There is a lot of confusion between this species, Sansevieria roxburghiana from India and Sansevieria zeylanica from Sri Lanka[
]. It is most likely that they all have similar uses.
Sansevieria caespitosa Dinter
Sansevieria glauca Haw.
Sansevieria scabrifolia Dinter
Sansevieria thunbergii Mattei
Sansevieria zeylanica non Willd.
Common Name: Bowstring Hemp
Cultivated flowering plant at Rawlings Conservatory
Photograph by: David Stang
Bowstring hemp is an evergreen, succulent, perennial plant producing long, narrow, erect or slightly spreading sword-shaped leaves up to 75cm long from a rhizomatous rootstock. The plant can spread to form colonies.
A good quality fibre is obtained from the leaves of wild plants, which are also used for local medicinal purposes.
South and east Africa - South Africa, Namibia, Botswana, Zimbabwe, Zambia, Kenya.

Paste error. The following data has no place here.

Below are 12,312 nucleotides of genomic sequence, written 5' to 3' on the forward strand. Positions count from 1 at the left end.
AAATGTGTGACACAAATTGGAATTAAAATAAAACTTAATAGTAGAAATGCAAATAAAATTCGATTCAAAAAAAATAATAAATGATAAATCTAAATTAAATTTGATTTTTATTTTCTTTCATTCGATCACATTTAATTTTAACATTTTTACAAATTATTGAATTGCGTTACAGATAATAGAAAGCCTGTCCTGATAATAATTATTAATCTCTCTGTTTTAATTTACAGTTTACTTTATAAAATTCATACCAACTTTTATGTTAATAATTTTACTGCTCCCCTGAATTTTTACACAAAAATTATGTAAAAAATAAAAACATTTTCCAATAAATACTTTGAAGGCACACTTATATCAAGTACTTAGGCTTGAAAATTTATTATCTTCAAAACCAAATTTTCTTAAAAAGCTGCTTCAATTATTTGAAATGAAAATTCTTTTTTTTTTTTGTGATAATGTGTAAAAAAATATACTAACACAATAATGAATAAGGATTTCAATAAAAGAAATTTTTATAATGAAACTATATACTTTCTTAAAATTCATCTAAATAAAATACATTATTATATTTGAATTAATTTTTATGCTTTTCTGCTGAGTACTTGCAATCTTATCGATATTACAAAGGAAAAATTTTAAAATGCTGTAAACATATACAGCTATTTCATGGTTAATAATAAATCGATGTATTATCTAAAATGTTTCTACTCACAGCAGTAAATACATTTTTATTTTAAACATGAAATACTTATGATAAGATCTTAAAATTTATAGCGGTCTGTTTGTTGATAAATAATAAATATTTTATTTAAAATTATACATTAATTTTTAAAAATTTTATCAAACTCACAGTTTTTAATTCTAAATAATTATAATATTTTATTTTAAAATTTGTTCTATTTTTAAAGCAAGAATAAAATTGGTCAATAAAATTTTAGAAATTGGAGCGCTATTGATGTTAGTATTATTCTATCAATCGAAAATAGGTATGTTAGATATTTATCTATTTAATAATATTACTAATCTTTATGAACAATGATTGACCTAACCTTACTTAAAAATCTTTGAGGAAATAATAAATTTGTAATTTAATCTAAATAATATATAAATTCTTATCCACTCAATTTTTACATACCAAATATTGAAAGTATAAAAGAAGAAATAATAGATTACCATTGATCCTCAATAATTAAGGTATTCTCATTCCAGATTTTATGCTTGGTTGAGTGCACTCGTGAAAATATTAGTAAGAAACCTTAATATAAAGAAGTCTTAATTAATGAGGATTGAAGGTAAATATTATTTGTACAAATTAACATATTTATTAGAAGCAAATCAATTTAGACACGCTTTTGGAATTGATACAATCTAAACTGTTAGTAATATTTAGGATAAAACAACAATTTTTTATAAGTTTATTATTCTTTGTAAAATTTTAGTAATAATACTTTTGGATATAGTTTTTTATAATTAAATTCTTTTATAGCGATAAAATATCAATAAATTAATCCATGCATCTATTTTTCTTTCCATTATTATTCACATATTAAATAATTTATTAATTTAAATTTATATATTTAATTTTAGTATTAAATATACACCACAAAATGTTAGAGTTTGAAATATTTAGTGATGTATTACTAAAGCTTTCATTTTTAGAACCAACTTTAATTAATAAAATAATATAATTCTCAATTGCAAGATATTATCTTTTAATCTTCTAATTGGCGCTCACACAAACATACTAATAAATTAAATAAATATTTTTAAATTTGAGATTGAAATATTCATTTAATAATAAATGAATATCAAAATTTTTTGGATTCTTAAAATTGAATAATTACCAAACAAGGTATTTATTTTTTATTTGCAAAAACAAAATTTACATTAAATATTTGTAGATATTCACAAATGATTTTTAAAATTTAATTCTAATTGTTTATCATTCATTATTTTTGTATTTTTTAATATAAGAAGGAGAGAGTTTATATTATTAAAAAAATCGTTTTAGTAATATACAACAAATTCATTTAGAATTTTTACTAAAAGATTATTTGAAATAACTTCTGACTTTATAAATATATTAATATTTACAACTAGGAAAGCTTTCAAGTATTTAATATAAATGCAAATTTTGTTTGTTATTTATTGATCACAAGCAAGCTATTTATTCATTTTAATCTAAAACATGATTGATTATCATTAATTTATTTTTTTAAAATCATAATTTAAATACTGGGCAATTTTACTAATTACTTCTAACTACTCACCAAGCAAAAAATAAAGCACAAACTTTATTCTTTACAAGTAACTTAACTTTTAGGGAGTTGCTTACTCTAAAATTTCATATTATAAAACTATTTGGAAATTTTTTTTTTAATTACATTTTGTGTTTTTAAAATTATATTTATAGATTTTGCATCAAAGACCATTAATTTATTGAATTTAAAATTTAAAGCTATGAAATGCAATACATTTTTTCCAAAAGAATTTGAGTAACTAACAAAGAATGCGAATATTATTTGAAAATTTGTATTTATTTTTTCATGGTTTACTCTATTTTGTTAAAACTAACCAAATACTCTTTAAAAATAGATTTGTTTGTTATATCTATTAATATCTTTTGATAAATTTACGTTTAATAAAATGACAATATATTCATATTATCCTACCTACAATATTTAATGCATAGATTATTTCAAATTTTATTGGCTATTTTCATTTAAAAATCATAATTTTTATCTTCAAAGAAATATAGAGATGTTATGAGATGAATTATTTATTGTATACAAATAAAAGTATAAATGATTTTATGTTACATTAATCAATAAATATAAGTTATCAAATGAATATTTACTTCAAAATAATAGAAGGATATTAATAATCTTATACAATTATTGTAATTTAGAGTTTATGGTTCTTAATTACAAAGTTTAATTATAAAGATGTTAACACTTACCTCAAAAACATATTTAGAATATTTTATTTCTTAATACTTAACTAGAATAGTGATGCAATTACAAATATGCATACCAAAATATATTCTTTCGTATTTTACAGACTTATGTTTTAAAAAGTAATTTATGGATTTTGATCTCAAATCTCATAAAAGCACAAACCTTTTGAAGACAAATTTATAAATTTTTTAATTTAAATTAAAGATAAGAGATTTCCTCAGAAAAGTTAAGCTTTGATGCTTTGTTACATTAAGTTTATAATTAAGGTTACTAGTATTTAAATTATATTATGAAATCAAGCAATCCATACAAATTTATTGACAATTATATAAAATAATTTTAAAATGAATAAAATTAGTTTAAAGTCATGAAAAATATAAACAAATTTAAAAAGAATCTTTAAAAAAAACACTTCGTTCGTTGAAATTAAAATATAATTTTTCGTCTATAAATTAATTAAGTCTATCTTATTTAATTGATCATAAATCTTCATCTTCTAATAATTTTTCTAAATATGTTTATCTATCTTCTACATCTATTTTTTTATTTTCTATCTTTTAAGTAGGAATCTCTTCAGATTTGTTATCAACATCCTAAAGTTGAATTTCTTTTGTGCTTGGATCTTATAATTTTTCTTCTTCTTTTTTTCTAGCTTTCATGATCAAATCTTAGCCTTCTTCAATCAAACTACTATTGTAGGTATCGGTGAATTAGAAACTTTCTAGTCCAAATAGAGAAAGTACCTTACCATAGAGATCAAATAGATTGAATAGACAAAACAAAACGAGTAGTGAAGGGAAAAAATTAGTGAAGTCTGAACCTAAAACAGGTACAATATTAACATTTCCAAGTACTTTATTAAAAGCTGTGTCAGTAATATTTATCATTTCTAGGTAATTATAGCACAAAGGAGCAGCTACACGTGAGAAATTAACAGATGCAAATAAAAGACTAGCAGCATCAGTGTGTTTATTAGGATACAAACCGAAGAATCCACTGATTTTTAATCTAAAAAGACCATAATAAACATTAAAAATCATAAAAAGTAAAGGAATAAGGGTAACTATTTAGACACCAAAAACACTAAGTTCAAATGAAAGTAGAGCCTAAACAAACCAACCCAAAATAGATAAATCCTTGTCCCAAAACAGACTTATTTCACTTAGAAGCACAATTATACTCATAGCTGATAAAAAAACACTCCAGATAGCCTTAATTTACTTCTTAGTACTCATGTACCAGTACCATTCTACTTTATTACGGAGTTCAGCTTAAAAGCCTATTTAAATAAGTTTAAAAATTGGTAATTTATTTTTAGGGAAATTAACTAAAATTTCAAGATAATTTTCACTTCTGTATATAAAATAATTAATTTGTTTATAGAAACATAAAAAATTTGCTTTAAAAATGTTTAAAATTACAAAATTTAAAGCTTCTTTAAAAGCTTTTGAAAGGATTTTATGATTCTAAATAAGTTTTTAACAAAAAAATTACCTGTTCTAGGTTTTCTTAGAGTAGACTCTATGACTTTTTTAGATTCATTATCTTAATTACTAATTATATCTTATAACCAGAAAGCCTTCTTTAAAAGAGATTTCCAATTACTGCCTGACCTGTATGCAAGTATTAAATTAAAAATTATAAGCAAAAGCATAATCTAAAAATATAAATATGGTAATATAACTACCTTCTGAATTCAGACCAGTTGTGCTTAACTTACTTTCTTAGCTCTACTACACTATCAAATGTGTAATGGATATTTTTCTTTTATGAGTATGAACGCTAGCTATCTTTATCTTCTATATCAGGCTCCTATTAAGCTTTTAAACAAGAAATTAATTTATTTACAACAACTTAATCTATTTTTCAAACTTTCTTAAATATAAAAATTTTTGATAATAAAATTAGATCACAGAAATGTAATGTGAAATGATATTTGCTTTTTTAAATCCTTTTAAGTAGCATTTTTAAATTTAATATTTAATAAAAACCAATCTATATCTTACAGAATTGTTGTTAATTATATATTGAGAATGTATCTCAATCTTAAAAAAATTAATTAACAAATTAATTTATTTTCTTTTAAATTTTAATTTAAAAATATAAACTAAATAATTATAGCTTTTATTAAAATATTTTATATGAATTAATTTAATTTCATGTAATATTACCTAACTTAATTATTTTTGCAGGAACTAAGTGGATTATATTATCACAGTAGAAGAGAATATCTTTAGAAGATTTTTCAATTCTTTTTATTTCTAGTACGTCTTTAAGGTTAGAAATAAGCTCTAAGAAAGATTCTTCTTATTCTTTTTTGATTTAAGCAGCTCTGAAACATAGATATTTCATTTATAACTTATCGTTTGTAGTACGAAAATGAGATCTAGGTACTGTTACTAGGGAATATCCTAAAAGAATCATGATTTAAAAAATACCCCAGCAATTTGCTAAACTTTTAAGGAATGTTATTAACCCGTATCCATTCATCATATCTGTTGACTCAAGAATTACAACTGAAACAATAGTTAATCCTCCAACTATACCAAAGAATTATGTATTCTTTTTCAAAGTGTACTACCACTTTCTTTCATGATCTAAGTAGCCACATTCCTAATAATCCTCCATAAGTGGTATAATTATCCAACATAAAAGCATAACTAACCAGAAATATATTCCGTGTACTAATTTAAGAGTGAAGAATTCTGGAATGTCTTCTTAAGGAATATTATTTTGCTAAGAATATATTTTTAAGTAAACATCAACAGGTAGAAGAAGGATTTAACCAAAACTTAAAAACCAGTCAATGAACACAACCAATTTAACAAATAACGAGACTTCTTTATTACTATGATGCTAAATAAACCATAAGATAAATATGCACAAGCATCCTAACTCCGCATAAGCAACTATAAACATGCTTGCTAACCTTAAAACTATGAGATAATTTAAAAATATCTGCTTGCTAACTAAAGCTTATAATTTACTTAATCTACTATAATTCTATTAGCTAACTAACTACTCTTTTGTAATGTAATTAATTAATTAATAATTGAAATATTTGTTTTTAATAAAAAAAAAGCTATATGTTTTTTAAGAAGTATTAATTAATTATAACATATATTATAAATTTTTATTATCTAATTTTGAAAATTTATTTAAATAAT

Dry open places, bush-veldt or savannah, in well drained sandy or rocky soil
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Requires a very sunny position in a very well-drained sandy gritty loam[
] and a pH between 6 and 7[
]. Established plants are drought tolerant[
The rhizome is a source of water[
The leaves are bruised, then heated for a short time. They are then twisted by hand and the fluid thus obtained is dripped into the ear as a cure for ear problems[
A high quality fibre is obtained from the leaves. It is used for making sails and paper[
Division of suckers as growth commences in the spring.
Leaf-cuttings, 7cm long placed in sand in a frame[
]. The leaf is cut into sections, the cut surfaces allowed to dry for a few hours, and the sections then placed in pots in a warm light frame, but with shelter from direct sunlight. Rooting and new growth should take place within a month.
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